Thurow, R.F. and T.C. Bjornn. 1978. Response of Cutthroat Trout populations to the cessation of fishing in St. Joe River tributaries. Idaho Fish and Game, Boise, ID.

Trotter, P. 2008. Cutthroat: Native Trout of the West. Second Edition. University of California Press, Berkley, CA.

Trotter, P., P. Bisson, B. Roper, L. Schultz, C. Ferraris, G.R. Smith and R.F. Stearley. 2018. A special workshop on the taxonomy and evolutionary biology of cutthroat trout. Pages 1-31 in Trotter P, Bisson P, Schultz L, Roper B (editors). Cutthroat Trout: Evolutionary Biology and Taxonomy. Special Publication 36, American Fisheries Society, Bethesda, Maryland.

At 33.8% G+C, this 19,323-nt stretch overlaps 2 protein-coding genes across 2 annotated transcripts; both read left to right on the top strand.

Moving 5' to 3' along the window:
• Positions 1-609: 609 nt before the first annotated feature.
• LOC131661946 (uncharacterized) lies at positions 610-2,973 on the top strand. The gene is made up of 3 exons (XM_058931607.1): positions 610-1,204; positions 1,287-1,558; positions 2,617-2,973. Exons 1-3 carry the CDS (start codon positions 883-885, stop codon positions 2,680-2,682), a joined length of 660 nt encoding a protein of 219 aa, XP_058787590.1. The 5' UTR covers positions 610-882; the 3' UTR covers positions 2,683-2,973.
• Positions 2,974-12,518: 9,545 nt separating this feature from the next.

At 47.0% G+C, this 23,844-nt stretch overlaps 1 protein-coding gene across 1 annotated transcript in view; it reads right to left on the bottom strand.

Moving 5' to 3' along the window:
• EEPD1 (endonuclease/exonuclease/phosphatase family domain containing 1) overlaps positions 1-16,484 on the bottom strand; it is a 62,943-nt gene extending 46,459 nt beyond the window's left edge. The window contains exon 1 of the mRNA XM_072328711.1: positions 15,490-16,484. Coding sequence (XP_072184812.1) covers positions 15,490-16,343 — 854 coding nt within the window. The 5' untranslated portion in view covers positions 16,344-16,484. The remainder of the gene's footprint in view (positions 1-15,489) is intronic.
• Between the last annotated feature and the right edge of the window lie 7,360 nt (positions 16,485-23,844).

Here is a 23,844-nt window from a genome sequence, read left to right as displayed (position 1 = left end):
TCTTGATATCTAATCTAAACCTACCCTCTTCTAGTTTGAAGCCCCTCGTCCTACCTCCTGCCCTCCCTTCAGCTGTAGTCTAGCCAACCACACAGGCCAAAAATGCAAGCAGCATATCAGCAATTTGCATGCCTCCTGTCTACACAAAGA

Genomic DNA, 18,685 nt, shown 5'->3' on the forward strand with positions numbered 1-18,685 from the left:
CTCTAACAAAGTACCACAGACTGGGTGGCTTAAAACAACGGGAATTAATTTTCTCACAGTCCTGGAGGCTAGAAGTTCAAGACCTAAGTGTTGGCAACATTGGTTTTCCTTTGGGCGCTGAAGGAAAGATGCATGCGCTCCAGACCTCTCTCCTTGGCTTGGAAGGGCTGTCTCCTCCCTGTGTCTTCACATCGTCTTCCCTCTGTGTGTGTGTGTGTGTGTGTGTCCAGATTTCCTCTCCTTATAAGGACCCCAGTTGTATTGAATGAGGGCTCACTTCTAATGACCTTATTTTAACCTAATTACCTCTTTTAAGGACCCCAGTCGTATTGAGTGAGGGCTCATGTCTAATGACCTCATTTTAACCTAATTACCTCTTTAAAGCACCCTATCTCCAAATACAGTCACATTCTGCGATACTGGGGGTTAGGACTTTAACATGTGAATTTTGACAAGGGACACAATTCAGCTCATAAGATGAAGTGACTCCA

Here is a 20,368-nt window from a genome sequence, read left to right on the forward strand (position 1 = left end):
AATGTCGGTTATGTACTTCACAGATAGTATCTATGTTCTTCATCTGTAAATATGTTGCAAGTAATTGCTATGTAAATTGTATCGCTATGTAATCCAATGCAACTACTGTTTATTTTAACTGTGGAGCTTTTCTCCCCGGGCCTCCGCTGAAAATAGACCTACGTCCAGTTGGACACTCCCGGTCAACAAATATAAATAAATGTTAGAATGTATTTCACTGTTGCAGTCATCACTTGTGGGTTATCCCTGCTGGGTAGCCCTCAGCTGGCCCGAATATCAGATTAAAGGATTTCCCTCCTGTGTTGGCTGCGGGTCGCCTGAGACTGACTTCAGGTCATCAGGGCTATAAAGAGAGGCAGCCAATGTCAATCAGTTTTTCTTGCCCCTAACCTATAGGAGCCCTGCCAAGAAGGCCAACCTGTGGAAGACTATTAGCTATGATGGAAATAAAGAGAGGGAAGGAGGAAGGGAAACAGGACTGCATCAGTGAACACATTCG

Young, M.K., K.S. McKelvey, T. Jennings, K. Carter, R. Cronn, E.R. Keeley, J.L. Loxterman, K.L. Pilgrim and M.K. Schwartz. 2018. The phylogeography of westslope cutthroat trout. Pages 261-301 in Trotter P, Bisson P, Schultz L, Roper B (editors). Cutthroat Trout: Evolutionary Biology and Taxonomy. Special Publication 36, American Fisheries Society, Bethesda, Maryland.